Measuring demand for stocks is a bit more complicated but let's give it a shot. To keep things simple, we will restrict this analysis to two main drivers of demand for stocks, namely valuation and liquidity.
Like many other things that you buy, your demand for stocks is impacted by valuation: if something is attractively priced, you buy it. And this is where things have gotten a bit tricky for stocks: the asset class is no longer attractively valued by historical standards. One gauge that we can use is the earnings yield (which is the inverse of the P/E ratio). Currently, The S&P 500 earnings yield (on a trailing basis) is roughly 4%. This means annual corporate earnings represent an average return of 4% on total share prices. This low earnings yield is equivalent to a P/E ratio of 25 times. Historically, this indicator has ranged between 6% (equivalent to a P/E ratio of 16) and 8% (equivalent to a P/E ratio of 12). What makes things worse, is that the US 10-year bond yield is now hovering around 3%, which leaves us with a risk premium of no more than 1% for equities. With Based on that, a reasonable equity investor has no reason to feel adequately compensated for the risk.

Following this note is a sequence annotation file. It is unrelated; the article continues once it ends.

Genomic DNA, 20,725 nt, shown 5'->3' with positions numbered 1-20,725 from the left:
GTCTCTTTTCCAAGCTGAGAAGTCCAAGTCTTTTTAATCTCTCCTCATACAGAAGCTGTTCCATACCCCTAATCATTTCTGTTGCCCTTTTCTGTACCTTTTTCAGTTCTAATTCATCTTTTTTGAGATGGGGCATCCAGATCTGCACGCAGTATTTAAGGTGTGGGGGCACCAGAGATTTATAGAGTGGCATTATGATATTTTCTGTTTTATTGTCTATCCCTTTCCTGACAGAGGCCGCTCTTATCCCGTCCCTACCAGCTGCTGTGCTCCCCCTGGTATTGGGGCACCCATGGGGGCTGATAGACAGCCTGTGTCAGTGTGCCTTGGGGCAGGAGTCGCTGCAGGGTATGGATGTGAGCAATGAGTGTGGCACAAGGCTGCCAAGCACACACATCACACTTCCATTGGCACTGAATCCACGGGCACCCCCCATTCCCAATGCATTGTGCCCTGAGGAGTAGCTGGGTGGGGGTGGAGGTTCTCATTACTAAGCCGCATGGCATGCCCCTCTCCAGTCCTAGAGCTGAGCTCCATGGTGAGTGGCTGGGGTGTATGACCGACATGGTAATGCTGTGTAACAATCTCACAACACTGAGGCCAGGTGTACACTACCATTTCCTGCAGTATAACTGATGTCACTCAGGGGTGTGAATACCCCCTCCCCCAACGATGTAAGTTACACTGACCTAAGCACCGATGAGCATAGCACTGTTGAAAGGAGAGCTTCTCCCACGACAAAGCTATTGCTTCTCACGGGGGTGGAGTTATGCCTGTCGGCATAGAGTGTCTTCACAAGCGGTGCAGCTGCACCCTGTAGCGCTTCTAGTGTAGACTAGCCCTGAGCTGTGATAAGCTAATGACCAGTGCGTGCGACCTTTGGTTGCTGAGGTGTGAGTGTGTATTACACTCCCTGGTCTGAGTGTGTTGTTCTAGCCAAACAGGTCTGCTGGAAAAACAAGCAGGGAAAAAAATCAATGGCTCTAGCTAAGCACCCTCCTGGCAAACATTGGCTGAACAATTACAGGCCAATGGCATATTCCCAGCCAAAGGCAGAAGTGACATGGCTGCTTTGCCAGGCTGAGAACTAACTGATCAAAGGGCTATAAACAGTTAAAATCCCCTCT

Following the rule of inevitable reversion to the mean, stock market valuations are bound to revert back to their historical range. The question is obviously when. And this is where the second important driver of demand comes into play.
To be able to buy anything, you need purchasing power. And for equities, purchasing power comes in the form of liquidity. This is the other shoe that is yet to drop. Excess liquidity is so powerful that it has the capacity to drive the market into over-bought, over-valued territory, for long periods of time. In our view, this is what explains today's excessive valuations. Of course, people talk about healthy economic growth and robust corporate earnings as major pillars of support. Still, we believe this has become of secondary importance, simply because a P/E ratio of 25 is hard to justify. The primary driver of this bull market is now excess liquidity.